Punishment has been proposed as being central to two distinctively human phenomena: cooperation in groups and morality. Here we investigate moralistic punishment, a behavior designed to inflict costs on another individual in response to a perceived moral violation. There is currently no consensus on which evolutionary model best accounts for this phenomenon in humans. Models that turn on individuals’ cultivating reputations as moralistic punishers clearly predict that psychological systems should be designed to increase punishment in response to information that one’s decisions to punish will be known by others. We report two experiments in which we induce participants to ...


Genetic Configurations Of Political Phenomena: New Theories, New Methods, Ira H. Carmen Oct 2006

Genetic Configurations Of Political Phenomena: New Theories, New Methods, Ira H. Carmen

Hendricks Symposium--Department of Political Science

Recent research by E.O. Wilson, James Q. Wilson, Simon, Alford-Hibbing, Carmen and others indicates that the competing social science paradigms of behavioralism and rational choice are in their last throes. Their salient weakness is insensitivity, bordering on ignorance, to politics as a biologically-orchestrated phenomenon. More specifically, political scientists know precious little about either genetics or evolutionary dynamics.

In this paper, I present a new theory--sociogenomics--to replace the shopworn conceptions of yesterday’s political science. I then demonstrate how social scientists can employ the tools of molecular biology to flesh out the genes coding for baseline political attitudes and behaviors ...


When Can Politicians Scare Citizens Into Supporting Bad Policies? A Theory Of Incentives With Fear Based Content, Arthur Lupia, Jesse O. Mennng Oct 2006

When Can Politicians Scare Citizens Into Supporting Bad Policies? A Theory Of Incentives With Fear Based Content, Arthur Lupia, Jesse O. Mennng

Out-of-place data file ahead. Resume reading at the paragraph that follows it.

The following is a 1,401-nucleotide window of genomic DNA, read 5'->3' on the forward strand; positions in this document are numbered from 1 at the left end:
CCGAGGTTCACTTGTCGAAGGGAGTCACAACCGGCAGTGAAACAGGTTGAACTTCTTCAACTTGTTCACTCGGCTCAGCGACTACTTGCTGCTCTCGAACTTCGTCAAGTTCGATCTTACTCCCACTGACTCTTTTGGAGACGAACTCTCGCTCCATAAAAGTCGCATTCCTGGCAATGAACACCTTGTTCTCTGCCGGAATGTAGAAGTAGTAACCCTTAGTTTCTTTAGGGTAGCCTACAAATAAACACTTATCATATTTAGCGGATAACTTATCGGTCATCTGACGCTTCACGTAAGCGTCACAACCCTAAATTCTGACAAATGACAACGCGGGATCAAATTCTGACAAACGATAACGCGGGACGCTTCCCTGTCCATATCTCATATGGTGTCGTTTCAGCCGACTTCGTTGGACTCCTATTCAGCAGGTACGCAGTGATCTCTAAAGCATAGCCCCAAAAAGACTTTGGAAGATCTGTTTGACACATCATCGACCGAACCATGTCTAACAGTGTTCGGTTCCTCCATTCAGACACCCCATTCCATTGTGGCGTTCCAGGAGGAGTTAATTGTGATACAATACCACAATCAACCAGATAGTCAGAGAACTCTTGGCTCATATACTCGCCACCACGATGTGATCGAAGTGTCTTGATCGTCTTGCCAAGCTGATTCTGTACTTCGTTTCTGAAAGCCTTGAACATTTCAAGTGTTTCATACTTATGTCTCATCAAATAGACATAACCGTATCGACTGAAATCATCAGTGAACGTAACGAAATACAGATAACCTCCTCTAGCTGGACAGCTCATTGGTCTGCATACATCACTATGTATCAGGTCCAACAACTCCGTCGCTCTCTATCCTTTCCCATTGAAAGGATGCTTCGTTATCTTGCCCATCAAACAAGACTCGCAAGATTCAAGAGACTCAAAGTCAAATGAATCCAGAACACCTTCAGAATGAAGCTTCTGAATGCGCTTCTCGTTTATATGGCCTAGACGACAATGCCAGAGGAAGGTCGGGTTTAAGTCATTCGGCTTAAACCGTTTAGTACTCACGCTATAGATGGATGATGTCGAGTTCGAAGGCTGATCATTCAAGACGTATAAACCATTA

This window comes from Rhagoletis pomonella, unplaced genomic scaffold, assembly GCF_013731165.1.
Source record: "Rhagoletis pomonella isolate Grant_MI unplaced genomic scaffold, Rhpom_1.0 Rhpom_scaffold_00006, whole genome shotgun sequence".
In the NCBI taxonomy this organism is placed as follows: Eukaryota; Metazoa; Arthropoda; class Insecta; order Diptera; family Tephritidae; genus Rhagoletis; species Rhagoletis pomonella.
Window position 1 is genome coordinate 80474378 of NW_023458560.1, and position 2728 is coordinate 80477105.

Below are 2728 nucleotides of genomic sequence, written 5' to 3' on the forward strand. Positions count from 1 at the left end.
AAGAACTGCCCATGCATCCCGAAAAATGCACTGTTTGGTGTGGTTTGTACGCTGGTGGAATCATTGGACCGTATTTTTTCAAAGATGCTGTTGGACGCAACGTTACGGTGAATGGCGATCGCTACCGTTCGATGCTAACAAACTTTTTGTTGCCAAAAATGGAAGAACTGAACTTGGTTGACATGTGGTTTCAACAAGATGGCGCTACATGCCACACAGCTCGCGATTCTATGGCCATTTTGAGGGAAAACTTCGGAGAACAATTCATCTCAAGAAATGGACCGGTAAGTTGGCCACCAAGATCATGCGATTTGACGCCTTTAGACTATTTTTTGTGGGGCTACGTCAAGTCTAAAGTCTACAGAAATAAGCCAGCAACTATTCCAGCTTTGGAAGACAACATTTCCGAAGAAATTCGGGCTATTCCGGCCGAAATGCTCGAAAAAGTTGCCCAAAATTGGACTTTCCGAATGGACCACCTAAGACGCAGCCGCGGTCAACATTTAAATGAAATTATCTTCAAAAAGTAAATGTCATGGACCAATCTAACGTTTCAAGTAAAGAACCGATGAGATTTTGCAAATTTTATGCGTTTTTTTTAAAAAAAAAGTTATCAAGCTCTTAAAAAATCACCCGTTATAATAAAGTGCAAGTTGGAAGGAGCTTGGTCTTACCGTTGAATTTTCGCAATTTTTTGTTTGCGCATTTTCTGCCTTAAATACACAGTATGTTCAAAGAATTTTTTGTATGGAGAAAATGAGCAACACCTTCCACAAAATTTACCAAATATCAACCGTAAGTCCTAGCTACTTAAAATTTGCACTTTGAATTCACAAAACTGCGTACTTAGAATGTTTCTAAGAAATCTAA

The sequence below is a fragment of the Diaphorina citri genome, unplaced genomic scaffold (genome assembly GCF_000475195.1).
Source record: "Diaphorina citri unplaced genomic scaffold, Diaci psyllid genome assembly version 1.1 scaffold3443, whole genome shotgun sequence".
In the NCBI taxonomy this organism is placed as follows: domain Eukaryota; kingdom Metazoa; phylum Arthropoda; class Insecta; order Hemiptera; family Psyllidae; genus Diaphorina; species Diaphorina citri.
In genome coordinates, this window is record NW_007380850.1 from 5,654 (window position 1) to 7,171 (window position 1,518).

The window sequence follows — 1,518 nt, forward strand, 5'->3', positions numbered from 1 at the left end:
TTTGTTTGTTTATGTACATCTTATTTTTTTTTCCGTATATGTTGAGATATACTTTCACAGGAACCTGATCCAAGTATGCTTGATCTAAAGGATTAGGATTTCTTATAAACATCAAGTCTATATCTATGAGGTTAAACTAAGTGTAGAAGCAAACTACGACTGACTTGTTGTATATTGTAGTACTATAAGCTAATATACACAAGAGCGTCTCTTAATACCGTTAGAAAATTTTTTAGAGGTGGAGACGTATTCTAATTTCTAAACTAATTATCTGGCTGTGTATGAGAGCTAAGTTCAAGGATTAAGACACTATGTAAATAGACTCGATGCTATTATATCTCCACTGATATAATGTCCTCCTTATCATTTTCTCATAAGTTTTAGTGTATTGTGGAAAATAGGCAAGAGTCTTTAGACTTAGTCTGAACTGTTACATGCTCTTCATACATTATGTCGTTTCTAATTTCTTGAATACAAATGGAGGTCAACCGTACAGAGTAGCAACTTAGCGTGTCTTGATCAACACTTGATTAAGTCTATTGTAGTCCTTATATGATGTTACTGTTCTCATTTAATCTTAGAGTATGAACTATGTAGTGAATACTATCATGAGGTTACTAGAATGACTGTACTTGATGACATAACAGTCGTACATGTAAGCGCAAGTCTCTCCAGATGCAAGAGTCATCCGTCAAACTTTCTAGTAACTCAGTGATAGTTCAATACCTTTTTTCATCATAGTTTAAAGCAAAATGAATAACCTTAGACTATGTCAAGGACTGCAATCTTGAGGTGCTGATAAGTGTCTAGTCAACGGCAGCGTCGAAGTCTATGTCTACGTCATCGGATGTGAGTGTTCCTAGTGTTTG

Hendricks Symposium--Department of Political Science

Analysts make competing claims about when and how politicians can use fear to gain support for suboptimal policies. Using a model, we clarify how common attributes of fear affect politicians’ abilities to achieve self-serving outcomes that are bad for voters. In it, a politician provides information about a threat. His statement need not be true. How citizens respond differs from most game-theoretic models – we proceed from more dynamic (and realistic) assumptions about how citizens think. Our conclusions counter popular claims about how easily politicians use fear to manipulate citizens, yield different policy advice than does recent scholarship on counterterrorism, and ...


'Heroism' In Warfare, Oleg Smirnov, Holly Arrow, Doug Kennet, John Orbell Oct 2006

'Heroism' In Warfare, Oleg Smirnov, Holly Arrow, Doug Kennet, John Orbell

Hendricks Symposium--Department of Political Science

The willingness of people to risk their lives fighting on behalf of their nation (which we call heroism) is a background assumption in the study of war, thus of international relations, but also an evolutionary puzzle. We use two computer simulations to explore the possibility that heroism could have evolved as a domain specific form of altruism, selected through humans’ ancient past as a consequence of warfare. In the first, “altruism” is modeled as a generalized disposition that promotes both heroism and other, non-military, forms of group-benefiting behaviors—which we call communitarianism. In the second, heroism and communitarianism are modeled ...


Testosterone, Cortisol, And Aggression In A Simulated Crisis Game, Rose Mcdermott Oct 2006

Testosterone, Cortisol, And Aggression In A Simulated Crisis Game, Rose Mcdermott

Hendricks Symposium--Department of Political Science

This study investigated the impact of testosterone and cortisol on aggression in a crisis simulation game. We found a significant relationship between level of testosterone and aggression. Men were much more likely to engage in aggressive action than women. They were more likely to lose their fights as well. In addition, we found a significant inverse relationship between cortisol level and aggression. We end with some speculation about why we did not find victory effects in this population.


Exploring Affect And Politics, Matthew J. Moore Oct 2006

Exploring Affect And Politics, Matthew J. Moore

Political Science

No abstract provided.